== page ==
Forking the Academy: What Scholars Can Learn About Collaboration From the Open Source World

Konrad M. Lawson (@kmlawson)
2013.4.12 14:00-15:00 (Talk) and 15:00-17:00 (Workshop)
An Atelier Multimédia Digital History Workshop
Sala Europa, Villa Schifanoia — European University Institute, Florence

The open source world of software development has widely adopted practices of "social coding" which allow the easy replication and improvement of repositories of text through online services such as GitHub. This talk argues that some of these collaborative practices might point the way for significant innovation in the writing of our own academic scholarship, while pointing out some of the major challenges that stand in the way. The broader talk, from 2-3pm, will be followed by a workshop from 3-5pm, which gives a more thorough introduction to working with texts in git and GitHub.

Researchers and teachers who have embraced the open access movement have often gotten inspiration from the world of open source. While scientists and social scientists have led the way, historians too are increasingly recognizing the importance of sharing our work broadly and benefiting from the network effects of wide dissemination, rapid feedback cycles, and iterative improvements, as well as the spirit of experimenation found in the digital humanities. However, few of us have adopted some of its most powerful practices and tools found in the open source world. Whereas open access promotes "free as in beer," (gratis) we have been much more wary of embracing "free as in speech" (libre) distribution of our work that lie at the heart of the colossal scale of collaboration in the open source world. Beyond this we have little familiarity of distributed versioning, which helps facilitate active and passive collaboration, and the practice of direct collaborative production (at least for historians) itself is not as common as in some other fields.

This talk will discuss how open source has fostered and facilitated easy collaboration, especially in the last few years with the rise of "social coding" with GitHub in the software development world. GitHub is now used by over three million developers for over five million projects. In the open source world, not only is code open, and communities of coders driven to improve it through considerable efforts that often go uncompensated financially, but tools like GitHub are now making it extremely easy for even strangers to replicate, improve, and share back these improvements with authors of software through a system of "forking" and "pull requests."

Collaborative practices such as those in the open source world and on GitHub have successfully translated a taboo practice of plagiarism and a once feared dissipation of authorship into a virtuous cycle of mutual attribution and community recognition. At the same time, the decentralized nature of GitHub avoids some of the primary critiques of centralized collaborative efforts like Wikipedia which operate on a canonical text model. There are many challenges, however, and the talk will point out some of the technical obstacles to using GitHub itself for academic scholarship, as well as the huge disciplinary obstacles to adopting some these collaborative approaches in our own academic practice.

To be followed by a two hour workshop:

An Introduction to GitHub and Git for Academic Scholarship

This workshop will introduce GitHub, which together with Wikipedia is today one of the most important homes to collaboratively authored text in the world. Within the software development world, GitHub is now the dominant home away from home, serving as a host for open source as well as commercial code, a resume to show potential employers, and a service built on top of the powerful version control system git which captures the entire history and evolution of a repository of files.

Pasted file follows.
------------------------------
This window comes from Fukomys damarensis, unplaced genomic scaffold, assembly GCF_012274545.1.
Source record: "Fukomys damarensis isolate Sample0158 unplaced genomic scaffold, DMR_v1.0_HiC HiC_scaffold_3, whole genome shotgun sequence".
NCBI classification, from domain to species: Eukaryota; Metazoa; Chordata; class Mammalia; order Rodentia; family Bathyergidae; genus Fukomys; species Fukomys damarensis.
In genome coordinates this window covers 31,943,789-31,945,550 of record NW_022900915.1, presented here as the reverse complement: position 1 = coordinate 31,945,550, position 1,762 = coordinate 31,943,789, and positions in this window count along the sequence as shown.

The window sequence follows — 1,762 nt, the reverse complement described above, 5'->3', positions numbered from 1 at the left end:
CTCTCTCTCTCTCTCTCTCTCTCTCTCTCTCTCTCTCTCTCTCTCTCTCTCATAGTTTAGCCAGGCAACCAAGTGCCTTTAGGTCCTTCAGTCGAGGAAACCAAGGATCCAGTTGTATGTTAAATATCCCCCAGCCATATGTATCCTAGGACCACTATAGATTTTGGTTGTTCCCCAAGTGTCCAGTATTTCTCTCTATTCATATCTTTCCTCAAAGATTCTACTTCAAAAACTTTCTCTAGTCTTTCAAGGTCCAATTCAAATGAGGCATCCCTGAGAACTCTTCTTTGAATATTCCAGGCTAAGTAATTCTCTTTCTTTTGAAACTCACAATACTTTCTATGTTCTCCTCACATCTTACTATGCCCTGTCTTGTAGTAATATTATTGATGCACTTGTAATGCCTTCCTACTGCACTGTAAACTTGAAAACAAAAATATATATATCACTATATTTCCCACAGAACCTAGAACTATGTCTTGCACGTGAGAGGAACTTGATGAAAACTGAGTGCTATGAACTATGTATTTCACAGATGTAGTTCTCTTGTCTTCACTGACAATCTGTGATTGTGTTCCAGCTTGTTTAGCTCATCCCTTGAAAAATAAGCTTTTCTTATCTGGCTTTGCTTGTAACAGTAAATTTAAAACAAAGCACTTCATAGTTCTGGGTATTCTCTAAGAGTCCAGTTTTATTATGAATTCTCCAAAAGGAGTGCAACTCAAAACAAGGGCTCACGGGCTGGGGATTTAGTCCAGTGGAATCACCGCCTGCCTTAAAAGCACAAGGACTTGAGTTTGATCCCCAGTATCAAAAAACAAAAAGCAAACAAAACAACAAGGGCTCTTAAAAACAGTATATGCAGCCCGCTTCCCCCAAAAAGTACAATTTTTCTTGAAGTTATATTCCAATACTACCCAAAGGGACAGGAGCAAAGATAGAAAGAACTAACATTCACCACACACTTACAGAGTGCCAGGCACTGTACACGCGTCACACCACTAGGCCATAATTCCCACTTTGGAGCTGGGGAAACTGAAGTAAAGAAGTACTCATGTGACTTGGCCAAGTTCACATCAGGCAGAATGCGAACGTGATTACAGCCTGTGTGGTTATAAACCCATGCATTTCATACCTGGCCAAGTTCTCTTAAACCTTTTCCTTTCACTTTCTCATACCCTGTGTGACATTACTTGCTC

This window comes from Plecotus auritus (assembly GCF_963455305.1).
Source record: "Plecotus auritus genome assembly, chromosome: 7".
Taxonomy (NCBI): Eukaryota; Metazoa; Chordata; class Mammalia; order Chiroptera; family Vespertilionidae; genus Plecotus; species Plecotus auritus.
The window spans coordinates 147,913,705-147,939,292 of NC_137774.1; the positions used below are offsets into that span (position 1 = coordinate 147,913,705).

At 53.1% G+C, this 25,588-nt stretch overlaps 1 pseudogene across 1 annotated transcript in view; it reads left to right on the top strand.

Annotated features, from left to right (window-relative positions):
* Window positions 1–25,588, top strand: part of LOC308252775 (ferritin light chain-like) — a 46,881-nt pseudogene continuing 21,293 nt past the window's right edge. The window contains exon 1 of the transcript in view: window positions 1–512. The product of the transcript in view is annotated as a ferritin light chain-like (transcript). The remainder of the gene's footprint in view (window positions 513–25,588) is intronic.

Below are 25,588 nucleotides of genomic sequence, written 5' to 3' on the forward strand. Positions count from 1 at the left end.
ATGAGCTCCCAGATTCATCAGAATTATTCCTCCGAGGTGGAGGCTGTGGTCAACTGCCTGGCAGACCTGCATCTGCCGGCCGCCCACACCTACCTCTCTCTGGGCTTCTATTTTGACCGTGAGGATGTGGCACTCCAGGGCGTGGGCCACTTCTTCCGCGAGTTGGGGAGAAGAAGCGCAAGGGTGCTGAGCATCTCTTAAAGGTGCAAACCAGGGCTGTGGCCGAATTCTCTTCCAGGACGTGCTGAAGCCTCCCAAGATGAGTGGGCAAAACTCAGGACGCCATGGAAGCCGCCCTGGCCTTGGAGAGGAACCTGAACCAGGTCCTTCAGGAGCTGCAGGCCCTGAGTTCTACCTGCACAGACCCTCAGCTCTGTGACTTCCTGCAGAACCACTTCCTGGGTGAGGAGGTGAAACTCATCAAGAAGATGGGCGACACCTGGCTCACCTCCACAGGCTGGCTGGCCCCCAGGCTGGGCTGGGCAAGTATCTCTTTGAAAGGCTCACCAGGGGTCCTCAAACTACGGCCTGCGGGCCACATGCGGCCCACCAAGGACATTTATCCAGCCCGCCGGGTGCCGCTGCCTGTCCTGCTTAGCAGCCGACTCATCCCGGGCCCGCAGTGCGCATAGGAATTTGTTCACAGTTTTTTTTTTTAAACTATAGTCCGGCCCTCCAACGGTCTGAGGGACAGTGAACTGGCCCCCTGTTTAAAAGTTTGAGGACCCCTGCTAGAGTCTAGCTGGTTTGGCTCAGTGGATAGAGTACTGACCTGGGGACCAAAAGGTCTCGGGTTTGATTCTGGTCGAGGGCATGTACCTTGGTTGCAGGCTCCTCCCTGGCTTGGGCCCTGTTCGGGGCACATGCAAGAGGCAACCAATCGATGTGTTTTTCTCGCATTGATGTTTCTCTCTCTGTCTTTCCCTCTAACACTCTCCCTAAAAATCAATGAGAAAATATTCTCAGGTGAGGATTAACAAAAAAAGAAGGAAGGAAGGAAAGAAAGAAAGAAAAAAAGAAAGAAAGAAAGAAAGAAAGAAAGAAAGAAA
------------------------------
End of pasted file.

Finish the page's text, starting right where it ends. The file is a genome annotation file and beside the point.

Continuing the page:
This workshop builds on observations in the Forking the Academy talk which suggests that some of the key innovations of GitHub have much to teach us beyond the world of coding in our own work too. It introduces the basic features of GitHub and git, will show you how to get started with your own repository, track changes to it, share your work, and make changes or suggestions to respositories you find online. While GitHub, and the git tool it is built on top of is not ideal for academic writing, there are several emerging services which are increasingly targeting the academic world. Additionally, some government agencies and legal scholars are beginning to use GitHub as a place to share and collaborate on the composition of laws, regulations, and sometimes exchange official datasets.


  1. Setting up a GitHub/git repository

  2. Using the GitHub client software for the most common workflow

  3. Forking repositories and making Pull Requests

  4. Examining the history of a repository and going back in time

  5. Creating a branch, merging a branch

  6. Dealing with Merge conflicts

  7. Overview of some emerging alternatives


Before coming to the workshop, consider:

  1. Creating a free account on

  2. Downloading the free GitHub client for Mac or Windows. Linux users will unfortunately have to use git from the command line:

  3. Consider reading some of the posts by Konrad Lawson on Profhacker about GitHub here:

  4. The GitHub repository with outline and notes on this talk (as it develops), and the outline and drafts of an article in development can be found here:

The workshop will review all of this material but it will give you a head start and also a sense if the workshop is of interest to you.

This is the text of the event announcement for the EUI talk and workshop on Forking the Academy, 12 April, 2013